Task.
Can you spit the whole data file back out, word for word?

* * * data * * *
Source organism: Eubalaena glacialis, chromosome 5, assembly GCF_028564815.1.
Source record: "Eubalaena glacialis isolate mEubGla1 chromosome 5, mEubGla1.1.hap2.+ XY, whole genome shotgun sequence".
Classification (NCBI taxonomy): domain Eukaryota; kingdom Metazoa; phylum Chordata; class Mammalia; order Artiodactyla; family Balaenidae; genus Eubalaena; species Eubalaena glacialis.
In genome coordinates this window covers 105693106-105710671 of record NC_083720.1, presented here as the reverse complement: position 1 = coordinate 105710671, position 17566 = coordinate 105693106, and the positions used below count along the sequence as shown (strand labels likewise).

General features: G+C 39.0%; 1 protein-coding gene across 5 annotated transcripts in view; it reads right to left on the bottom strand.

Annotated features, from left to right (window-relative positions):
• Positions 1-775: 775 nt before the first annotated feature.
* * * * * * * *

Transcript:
Source organism: Eubalaena glacialis, chromosome 5, assembly GCF_028564815.1.
Source record: "Eubalaena glacialis isolate mEubGla1 chromosome 5, mEubGla1.1.hap2.+ XY, whole genome shotgun sequence".
Classification (NCBI taxonomy): domain Eukaryota; kingdom Metazoa; phylum Chordata; class Mammalia; order Artiodactyla; family Balaenidae; genus Eubalaena; species Eubalaena glacialis.
In genome coordinates this window covers 105693106-105710671 of record NC_083720.1, presented here as the reverse complement: position 1 = coordinate 105710671, position 17566 = coordinate 105693106, and the positions used below count along the sequence as shown (strand labels likewise).

General features: G+C 39.0%; 1 protein-coding gene across 5 annotated transcripts in view; it reads right to left on the bottom strand.

Annotated features, from left to right (window-relative positions):
• Positions 1-775: 775 nt before the first annotated feature.